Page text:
Yes, all politics is local
This last week has been an anxious one for a lot of people who read this paper, and throughout the rest of the country, as our new president was sworn into office two days ago.
I use the word anxious because there are many people here in Nashua and across the country who did not vote for him – in fact, many more people voted for Hillary Clinton than for Donald Trump – and who look at the many things Trump said and did on the campaign trail that look and sound decidedly un-presidential. They wonder what our country will look like in four years, with him as our president.
Equally, there are many people who did vote for Trump but who are also anxious for him to actually follow through upon the many promises he made on the campaign trail to return the interests of our working class to the forefront of our nation’s concerns. People like my mother, who begrudgingly voted for Trump because she strongly distrusts Hillary, are anxious for the future of our country regardless of whether it was Trump or Hillary who won the recent election. They’re willing to take a gamble on Trump as a last resort to fix what so many perceive as a broken system that serves only the elites in and around Washington.
This anxiety pervades so many conversations I have had over the past two months with close friends and family on both sides of the political aisle. Those who support, and those who oppose, Trump are equally distrustful of each other and are convinced that the other side is dead-set on destroying "America as we know it."
But ironically, it’s clear to me that each side "knows" a very different side of America that eludes the other.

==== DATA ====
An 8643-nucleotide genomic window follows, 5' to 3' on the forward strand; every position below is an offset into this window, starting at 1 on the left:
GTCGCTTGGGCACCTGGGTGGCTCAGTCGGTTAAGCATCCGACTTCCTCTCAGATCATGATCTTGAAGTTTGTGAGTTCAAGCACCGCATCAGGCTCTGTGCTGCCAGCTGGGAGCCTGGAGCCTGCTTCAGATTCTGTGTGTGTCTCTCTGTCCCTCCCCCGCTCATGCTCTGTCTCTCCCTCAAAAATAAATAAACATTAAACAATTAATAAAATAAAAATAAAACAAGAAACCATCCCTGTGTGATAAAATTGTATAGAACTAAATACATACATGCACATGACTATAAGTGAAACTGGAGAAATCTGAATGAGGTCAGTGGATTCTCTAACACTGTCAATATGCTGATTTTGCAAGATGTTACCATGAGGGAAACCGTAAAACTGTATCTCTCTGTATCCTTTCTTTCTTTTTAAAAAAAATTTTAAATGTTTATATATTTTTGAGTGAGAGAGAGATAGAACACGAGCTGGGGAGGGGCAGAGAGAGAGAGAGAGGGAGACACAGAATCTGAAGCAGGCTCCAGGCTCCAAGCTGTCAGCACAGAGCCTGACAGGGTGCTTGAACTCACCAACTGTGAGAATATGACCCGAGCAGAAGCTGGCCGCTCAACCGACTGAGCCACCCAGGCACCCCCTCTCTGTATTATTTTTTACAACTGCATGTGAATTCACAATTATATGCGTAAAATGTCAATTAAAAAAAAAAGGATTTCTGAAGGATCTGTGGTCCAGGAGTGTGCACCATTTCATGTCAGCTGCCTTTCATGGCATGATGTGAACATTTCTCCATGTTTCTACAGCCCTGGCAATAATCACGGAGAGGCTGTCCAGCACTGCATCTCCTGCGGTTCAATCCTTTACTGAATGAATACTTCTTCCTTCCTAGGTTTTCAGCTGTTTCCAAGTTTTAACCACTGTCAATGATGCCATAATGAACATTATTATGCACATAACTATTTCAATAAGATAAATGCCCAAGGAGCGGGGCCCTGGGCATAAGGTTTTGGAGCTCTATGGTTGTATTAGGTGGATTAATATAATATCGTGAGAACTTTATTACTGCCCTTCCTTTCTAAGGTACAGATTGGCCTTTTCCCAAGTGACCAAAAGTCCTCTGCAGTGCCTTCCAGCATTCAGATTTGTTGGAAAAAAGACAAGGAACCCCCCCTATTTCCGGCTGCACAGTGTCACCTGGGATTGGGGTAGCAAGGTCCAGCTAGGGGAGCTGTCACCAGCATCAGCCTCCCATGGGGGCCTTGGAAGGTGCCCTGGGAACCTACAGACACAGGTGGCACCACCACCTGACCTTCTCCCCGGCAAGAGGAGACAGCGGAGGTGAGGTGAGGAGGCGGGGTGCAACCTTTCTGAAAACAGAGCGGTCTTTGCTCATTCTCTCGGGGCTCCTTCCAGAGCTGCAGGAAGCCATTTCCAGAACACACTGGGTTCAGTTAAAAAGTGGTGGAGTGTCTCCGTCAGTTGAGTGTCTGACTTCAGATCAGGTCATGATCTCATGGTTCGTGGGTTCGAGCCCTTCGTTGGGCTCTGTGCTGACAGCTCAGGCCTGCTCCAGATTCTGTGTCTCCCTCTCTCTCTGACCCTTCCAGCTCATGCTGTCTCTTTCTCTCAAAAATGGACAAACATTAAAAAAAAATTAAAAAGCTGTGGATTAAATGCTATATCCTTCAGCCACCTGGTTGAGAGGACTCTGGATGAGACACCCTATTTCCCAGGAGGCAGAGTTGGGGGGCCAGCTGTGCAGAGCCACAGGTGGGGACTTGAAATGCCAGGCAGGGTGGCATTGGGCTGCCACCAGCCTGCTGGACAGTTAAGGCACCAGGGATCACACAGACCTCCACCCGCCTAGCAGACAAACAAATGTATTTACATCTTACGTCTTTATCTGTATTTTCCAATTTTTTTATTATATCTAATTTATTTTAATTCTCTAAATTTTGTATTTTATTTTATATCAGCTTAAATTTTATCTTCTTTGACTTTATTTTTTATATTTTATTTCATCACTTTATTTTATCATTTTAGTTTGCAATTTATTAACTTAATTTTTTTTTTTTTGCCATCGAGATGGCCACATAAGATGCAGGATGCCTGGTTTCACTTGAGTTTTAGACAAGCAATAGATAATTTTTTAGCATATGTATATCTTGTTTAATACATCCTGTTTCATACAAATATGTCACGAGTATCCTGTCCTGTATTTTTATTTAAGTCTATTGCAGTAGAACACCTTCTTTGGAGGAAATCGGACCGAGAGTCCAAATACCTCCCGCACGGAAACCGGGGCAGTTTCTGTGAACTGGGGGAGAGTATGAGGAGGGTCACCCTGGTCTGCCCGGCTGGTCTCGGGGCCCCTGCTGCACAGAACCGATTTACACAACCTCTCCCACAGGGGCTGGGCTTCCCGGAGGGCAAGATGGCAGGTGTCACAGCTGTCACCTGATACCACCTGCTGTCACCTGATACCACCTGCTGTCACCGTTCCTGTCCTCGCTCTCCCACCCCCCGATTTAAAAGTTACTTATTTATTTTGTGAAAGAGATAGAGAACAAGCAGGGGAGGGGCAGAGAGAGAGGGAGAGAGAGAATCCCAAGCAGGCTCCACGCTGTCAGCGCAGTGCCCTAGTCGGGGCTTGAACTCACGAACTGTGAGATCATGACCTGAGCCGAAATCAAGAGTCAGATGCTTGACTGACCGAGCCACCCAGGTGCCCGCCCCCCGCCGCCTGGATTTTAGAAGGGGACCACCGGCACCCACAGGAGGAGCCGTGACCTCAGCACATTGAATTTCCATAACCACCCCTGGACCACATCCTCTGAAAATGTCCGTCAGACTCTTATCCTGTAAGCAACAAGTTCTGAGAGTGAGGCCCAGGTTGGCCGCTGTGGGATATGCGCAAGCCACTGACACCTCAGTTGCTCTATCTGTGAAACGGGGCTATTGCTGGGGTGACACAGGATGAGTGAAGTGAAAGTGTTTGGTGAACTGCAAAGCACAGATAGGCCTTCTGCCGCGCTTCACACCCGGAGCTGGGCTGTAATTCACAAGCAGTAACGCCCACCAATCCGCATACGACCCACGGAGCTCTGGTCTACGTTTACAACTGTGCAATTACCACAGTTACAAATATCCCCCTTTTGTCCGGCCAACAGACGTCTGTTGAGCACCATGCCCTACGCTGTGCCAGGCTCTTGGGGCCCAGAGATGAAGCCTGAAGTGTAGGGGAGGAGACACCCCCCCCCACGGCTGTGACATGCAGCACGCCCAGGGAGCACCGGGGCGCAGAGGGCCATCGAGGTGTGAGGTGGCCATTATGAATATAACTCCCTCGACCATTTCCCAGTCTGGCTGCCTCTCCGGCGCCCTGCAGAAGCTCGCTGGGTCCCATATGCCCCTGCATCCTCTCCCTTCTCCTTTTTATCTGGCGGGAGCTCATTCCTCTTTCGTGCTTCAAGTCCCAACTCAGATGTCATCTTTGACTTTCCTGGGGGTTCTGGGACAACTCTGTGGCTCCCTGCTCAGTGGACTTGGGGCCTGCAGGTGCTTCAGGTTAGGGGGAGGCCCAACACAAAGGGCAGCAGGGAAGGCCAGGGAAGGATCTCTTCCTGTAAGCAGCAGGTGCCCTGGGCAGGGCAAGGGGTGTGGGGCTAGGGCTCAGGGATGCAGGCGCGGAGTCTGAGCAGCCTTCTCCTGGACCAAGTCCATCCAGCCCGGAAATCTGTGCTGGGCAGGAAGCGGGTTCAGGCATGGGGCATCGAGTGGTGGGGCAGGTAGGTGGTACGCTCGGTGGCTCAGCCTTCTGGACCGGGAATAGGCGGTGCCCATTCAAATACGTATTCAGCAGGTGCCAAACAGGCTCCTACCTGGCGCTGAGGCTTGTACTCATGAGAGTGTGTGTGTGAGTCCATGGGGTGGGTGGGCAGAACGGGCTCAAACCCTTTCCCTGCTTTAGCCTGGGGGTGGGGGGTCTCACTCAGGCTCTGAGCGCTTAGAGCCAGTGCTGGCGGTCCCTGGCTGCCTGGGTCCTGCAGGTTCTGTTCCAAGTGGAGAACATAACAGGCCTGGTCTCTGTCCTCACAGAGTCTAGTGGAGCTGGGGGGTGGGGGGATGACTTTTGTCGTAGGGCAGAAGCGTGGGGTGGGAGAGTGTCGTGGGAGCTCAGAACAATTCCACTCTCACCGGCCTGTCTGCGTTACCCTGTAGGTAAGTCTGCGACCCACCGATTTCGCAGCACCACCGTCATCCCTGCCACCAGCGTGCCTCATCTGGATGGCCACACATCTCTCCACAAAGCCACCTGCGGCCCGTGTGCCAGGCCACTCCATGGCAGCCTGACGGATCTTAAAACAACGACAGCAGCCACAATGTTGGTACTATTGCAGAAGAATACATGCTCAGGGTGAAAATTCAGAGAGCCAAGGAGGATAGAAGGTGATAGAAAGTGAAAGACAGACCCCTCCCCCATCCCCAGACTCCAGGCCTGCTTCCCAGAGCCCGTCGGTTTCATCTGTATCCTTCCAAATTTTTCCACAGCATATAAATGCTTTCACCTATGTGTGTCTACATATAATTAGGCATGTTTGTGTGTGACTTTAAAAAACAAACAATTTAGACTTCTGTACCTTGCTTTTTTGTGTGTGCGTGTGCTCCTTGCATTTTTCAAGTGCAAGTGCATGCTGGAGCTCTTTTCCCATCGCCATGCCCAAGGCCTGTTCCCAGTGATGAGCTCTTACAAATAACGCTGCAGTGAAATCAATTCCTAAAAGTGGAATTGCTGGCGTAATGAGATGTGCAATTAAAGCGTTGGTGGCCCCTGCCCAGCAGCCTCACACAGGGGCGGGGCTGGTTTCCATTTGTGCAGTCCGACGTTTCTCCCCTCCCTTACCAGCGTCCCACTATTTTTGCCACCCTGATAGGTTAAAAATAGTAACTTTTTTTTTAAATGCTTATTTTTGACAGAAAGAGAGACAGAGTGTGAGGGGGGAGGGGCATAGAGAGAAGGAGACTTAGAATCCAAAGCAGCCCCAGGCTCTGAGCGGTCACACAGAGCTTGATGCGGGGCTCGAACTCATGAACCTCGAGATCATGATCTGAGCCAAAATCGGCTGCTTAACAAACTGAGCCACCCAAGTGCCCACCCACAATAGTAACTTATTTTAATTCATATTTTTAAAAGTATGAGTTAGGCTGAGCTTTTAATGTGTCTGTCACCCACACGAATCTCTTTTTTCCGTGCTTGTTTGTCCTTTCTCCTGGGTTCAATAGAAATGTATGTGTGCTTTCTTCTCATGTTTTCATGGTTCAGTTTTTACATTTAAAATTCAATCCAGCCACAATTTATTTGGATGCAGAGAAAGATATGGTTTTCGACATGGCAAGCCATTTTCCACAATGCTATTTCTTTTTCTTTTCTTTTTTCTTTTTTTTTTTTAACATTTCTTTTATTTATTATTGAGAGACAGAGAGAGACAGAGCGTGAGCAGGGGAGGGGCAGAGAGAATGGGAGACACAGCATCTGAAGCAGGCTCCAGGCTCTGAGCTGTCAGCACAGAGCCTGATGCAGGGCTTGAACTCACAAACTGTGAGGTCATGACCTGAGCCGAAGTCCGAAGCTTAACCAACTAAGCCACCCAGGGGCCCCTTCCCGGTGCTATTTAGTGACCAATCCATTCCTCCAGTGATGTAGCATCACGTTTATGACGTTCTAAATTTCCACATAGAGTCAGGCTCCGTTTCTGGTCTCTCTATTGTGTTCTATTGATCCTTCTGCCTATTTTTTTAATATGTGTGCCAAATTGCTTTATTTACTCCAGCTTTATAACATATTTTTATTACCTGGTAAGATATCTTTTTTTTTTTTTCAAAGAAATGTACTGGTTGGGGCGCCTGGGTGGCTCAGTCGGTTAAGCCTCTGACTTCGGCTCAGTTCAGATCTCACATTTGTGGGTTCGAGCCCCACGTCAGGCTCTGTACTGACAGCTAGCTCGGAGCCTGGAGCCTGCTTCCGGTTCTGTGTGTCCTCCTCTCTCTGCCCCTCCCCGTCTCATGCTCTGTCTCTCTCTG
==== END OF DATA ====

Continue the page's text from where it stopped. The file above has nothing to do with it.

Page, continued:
My partner is as liberal as they come and repeatedly donated to Bernie Sanders during the primary (and even afterward); he lives in what I jokingly call his little "Boston bubble." He sees our country falling into chaos over the next four years under a menacing president who will actively seek to reverse important rights gained by the gay community, minority populations, and other important segments of our social fabric. Meanwhile, my mother lives in rural Texas in her own bubble and is convinced that Trump is a last resort who may possibly save our country from its slow march toward our government being a "nanny state" that oversees and rules every possible part of our daily lives.
My mom and partner couldn’t be more opposite each other in their political views, and in many of their other views on so many other issues. I suspect there are many right here in Nashua reading this paper, who would easily side with my partner or with my mom on this recent election and the state of our country moving forward.
Which is where I’d like to share a couple thoughts for us all to consider in the coming months and years as we enter life under a new administration.
Many of us recall what Tipp O’Neill used to say: all politics is local. I invite each of us here in Nashua – regardless of who we voted for in November, and regardless of the direction we think our country is taking as of this weekend – to keep in mind the awesome control and responsibility each of us personally possesses right here in our community to make a positive difference. While most of us cannot directly influence what is happening on a national level, we can and must influence on a local level the type of discourse we’re willing to have with each other, and the level of trust we’re willing to have in each other’s intentions for our city and its future. There are countless good people here in Nashua who are regularly giving their time, money and talents to move parts of our city forward. Equally, there are many more opportunities waiting for someone in our community to step up and commit to making them happen.
Working together here in our own local community, and actively seeking to set aside the acidic rhetoric that is so acceptable in Washington and on a national level, can allow each of us to do our small part in reversing this anxiety that so many of us have felt this past week and most of last year.
I invite each of you to join me this year in finding a small way to do something tangible this year to move our city forward, and make Nashua an example of a community that defies the dynamics we have become so accustomed to down in Washington.
Chris Williams is a former mayoral candidate, and works as a Partner at Nashua-based velocityHUB.